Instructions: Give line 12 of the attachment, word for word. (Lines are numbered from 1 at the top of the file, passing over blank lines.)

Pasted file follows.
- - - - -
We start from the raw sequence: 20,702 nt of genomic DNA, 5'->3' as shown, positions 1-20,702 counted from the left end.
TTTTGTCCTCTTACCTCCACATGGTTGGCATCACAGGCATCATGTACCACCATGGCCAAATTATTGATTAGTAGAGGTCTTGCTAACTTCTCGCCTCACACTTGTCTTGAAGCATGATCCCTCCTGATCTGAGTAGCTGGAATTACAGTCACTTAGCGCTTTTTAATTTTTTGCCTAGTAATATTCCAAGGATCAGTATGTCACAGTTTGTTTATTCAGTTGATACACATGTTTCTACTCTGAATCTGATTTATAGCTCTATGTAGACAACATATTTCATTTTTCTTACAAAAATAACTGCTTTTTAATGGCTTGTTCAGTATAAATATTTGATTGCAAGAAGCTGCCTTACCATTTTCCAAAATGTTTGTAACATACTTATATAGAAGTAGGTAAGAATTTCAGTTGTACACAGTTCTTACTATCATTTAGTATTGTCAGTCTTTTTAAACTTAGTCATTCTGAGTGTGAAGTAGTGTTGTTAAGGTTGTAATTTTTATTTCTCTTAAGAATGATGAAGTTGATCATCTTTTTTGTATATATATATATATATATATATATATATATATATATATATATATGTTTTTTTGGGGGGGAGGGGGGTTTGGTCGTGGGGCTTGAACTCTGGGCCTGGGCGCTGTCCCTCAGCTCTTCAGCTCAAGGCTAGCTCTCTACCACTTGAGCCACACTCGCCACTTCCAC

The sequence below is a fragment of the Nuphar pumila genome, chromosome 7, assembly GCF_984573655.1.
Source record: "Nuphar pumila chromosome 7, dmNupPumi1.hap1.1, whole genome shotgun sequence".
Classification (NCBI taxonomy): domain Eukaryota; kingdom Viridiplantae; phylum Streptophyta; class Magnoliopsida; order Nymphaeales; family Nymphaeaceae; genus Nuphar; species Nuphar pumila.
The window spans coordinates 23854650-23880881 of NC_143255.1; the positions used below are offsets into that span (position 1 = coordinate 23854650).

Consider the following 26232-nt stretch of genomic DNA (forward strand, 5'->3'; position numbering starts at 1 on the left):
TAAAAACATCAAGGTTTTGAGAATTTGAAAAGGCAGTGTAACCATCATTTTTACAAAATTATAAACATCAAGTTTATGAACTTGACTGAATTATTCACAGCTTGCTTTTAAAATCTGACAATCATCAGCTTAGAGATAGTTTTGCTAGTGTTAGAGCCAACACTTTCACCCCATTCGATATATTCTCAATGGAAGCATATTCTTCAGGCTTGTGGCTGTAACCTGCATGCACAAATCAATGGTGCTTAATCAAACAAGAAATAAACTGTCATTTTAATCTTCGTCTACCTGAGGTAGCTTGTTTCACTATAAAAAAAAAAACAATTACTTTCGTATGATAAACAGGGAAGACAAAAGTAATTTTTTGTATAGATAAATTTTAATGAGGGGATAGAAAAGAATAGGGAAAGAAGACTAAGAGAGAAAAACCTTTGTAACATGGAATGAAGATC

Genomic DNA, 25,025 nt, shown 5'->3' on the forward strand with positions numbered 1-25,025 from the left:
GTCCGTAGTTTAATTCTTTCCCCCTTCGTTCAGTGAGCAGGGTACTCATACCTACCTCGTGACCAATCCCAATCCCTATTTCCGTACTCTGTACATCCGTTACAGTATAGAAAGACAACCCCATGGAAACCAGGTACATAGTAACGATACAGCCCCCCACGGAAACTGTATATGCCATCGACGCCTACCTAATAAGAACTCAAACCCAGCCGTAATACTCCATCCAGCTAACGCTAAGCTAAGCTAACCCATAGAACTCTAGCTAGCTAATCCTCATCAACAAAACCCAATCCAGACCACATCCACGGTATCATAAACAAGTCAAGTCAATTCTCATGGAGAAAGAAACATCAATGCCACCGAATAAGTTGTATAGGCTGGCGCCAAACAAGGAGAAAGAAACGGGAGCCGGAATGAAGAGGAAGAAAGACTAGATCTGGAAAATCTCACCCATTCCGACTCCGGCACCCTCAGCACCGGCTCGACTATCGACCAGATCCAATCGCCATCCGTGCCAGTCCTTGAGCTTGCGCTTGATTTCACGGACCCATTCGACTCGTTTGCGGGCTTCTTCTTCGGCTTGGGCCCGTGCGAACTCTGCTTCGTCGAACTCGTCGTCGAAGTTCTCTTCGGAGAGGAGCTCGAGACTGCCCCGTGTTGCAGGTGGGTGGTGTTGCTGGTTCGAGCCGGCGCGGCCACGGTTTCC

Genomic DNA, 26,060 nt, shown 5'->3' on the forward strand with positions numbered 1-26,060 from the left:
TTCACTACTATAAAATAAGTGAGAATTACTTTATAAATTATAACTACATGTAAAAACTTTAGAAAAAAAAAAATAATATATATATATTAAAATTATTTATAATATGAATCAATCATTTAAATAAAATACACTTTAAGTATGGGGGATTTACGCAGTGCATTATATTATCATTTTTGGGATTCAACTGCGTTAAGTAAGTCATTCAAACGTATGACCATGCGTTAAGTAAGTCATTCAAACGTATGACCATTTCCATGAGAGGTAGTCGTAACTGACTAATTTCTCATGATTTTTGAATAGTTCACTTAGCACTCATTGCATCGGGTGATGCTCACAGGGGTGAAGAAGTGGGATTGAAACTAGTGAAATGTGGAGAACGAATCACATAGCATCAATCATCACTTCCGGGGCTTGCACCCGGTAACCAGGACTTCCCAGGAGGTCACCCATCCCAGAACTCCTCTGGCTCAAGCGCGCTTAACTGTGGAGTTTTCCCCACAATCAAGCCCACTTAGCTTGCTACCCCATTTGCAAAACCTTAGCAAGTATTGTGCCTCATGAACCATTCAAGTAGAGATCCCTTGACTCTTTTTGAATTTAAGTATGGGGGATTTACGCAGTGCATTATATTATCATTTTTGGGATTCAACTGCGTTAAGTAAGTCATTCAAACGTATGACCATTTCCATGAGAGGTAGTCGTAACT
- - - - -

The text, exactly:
TTCACTACTATAAAATAAGTGAGAATTACTTTATAAATTATAACTACATGTAAAAACTTTAGAAAAAAAAAAATAATATATATATATTAAAATTATTTATAATATGAATCAATCATTTAAATAAAATACACTTTAAGTATGGGGGATTTACGCAGTGCATTATATTATCATTTTTGGGATTCAACTGCGTTAAGTAAGTCATTCAAACGTATGACCATGCGTTAAGTAAGTCATTCAAACGTATGACCATTTCCATGAGAGGTAGTCGTAACTGACTAATTTCTCATGATTTTTGAATAGTTCACTTAGCACTCATTGCATCGGGTGATGCTCACAGGGGTGAAGAAGTGGGATTGAAACTAGTGAAATGTGGAGAACGAATCACATAGCATCAATCATCACTTCCGGGGCTTGCACCCGGTAACCAGGACTTCCCAGGAGGTCACCCATCCCAGAACTCCTCTGGCTCAAGCGCGCTTAACTGTGGAGTTTTCCCCACAATCAAGCCCACTTAGCTTGCTACCCCATTTGCAAAACCTTAGCAAGTATTGTGCCTCATGAACCATTCAAGTAGAGATCCCTTGACTCTTTTTGAATTTAAGTATGGGGGATTTACGCAGTGCATTATATTATCATTTTTGGGATTCAACTGCGTTAAGTAAGTCATTCAAACGTATGACCATTTCCATGAGAGGTAGTCGTAACT